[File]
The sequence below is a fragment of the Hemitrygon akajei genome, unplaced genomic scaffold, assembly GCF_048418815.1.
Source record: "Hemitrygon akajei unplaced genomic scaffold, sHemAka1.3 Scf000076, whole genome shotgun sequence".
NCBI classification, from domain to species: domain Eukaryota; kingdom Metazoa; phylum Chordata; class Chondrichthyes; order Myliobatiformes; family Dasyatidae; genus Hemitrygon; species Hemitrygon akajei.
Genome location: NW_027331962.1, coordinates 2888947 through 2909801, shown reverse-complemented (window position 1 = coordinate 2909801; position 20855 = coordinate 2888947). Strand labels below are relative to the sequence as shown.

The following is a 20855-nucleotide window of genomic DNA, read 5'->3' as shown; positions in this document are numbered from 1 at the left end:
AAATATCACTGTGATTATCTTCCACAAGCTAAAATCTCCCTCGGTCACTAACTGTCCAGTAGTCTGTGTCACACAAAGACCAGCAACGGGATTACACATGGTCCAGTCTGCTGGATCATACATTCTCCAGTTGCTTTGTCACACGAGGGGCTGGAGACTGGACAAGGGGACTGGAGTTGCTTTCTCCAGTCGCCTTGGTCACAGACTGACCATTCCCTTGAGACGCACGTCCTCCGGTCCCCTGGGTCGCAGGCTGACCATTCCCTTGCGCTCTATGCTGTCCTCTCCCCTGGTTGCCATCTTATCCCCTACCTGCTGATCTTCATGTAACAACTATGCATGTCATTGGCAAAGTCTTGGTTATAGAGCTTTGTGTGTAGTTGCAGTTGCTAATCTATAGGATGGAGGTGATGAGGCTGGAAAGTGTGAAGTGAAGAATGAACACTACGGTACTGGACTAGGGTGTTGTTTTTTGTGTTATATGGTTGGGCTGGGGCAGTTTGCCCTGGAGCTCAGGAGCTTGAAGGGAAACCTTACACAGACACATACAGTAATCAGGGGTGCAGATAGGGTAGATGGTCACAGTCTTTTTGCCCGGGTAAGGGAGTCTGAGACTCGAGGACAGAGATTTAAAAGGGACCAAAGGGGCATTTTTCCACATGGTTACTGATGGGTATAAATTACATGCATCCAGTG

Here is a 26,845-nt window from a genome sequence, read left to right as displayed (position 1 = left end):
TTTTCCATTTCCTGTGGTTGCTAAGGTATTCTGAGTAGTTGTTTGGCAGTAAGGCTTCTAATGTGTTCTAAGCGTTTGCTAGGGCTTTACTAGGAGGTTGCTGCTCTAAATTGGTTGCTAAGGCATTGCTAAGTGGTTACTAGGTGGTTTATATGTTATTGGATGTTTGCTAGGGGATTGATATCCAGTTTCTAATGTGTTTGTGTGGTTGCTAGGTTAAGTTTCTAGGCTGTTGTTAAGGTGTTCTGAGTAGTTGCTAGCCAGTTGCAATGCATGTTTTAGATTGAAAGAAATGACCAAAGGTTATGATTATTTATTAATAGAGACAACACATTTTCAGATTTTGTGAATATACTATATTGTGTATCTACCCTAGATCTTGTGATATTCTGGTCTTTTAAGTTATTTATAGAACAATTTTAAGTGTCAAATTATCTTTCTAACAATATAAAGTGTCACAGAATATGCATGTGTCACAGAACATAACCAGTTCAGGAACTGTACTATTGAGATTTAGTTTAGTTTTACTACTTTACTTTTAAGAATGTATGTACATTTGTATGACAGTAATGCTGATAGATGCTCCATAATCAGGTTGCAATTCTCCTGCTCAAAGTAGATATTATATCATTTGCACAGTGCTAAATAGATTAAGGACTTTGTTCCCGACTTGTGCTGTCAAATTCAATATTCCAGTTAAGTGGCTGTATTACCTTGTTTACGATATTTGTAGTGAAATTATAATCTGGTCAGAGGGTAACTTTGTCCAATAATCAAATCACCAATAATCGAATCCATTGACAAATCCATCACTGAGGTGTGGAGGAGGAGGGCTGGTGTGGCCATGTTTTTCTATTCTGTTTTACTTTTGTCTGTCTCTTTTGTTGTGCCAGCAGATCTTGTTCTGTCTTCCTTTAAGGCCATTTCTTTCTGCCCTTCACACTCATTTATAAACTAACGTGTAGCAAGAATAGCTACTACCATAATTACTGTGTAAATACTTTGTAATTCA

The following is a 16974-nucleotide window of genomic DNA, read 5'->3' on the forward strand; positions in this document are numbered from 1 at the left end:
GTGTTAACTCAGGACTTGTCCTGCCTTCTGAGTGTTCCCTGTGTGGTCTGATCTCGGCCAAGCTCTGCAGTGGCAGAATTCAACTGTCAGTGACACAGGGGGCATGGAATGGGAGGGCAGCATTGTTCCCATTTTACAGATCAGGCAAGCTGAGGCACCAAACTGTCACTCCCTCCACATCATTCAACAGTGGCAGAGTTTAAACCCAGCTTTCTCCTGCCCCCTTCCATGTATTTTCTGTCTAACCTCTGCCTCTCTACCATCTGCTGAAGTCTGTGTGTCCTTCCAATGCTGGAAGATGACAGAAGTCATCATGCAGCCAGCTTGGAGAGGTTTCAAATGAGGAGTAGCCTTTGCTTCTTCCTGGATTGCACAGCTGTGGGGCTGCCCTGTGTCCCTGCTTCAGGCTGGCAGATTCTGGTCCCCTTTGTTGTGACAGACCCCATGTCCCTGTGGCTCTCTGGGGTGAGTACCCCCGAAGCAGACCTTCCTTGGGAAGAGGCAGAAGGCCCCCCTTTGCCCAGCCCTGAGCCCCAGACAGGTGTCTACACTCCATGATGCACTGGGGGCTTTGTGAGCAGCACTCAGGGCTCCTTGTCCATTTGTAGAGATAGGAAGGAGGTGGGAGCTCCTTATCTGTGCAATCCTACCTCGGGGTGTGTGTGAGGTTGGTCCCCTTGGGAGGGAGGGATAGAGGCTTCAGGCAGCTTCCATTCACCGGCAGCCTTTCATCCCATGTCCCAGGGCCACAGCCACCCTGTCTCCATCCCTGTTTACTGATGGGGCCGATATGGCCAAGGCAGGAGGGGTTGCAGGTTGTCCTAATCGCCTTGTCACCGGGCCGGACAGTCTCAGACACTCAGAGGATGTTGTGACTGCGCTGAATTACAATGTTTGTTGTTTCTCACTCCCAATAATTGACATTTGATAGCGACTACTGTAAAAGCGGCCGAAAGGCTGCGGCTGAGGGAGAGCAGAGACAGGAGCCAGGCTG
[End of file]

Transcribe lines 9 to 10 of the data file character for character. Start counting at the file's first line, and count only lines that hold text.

The following is a 16974-nucleotide window of genomic DNA, read 5'->3' on the forward strand; positions in this document are numbered from 1 at the left end:
GTGTTAACTCAGGACTTGTCCTGCCTTCTGAGTGTTCCCTGTGTGGTCTGATCTCGGCCAAGCTCTGCAGTGGCAGAATTCAACTGTCAGTGACACAGGGGGCATGGAATGGGAGGGCAGCATTGTTCCCATTTTACAGATCAGGCAAGCTGAGGCACCAAACTGTCACTCCCTCCACATCATTCAACAGTGGCAGAGTTTAAACCCAGCTTTCTCCTGCCCCCTTCCATGTATTTTCTGTCTAACCTCTGCCTCTCTACCATCTGCTGAAGTCTGTGTGTCCTTCCAATGCTGGAAGATGACAGAAGTCATCATGCAGCCAGCTTGGAGAGGTTTCAAATGAGGAGTAGCCTTTGCTTCTTCCTGGATTGCACAGCTGTGGGGCTGCCCTGTGTCCCTGCTTCAGGCTGGCAGATTCTGGTCCCCTTTGTTGTGACAGACCCCATGTCCCTGTGGCTCTCTGGGGTGAGTACCCCCGAAGCAGACCTTCCTTGGGAAGAGGCAGAAGGCCCCCCTTTGCCCAGCCCTGAGCCCCAGACAGGTGTCTACACTCCATGATGCACTGGGGGCTTTGTGAGCAGCACTCAGGGCTCCTTGTCCATTTGTAGAGATAGGAAGGAGGTGGGAGCTCCTTATCTGTGCAATCCTACCTCGGGGTGTGTGTGAGGTTGGTCCCCTTGGGAGGGAGGGATAGAGGCTTCAGGCAGCTTCCATTCACCGGCAGCCTTTCATCCCATGTCCCAGGGCCACAGCCACCCTGTCTCCATCCCTGTTTACTGATGGGGCCGATATGGCCAAGGCAGGAGGGGTTGCAGGTTGTCCTAATCGCCTTGTCACCGGGCCGGACAGTCTCAGACACTCAGAGGATGTTGTGACTGCGCTGAATTACAATGTTTGTTGTTTCTCACTCCCAATAATTGACATTTGATAGCGACTACTGTAAAAGCGGCCGAAAGGCTGCGGCTGAGGGAGAGCAGAGACAGGAGCCAGGCTG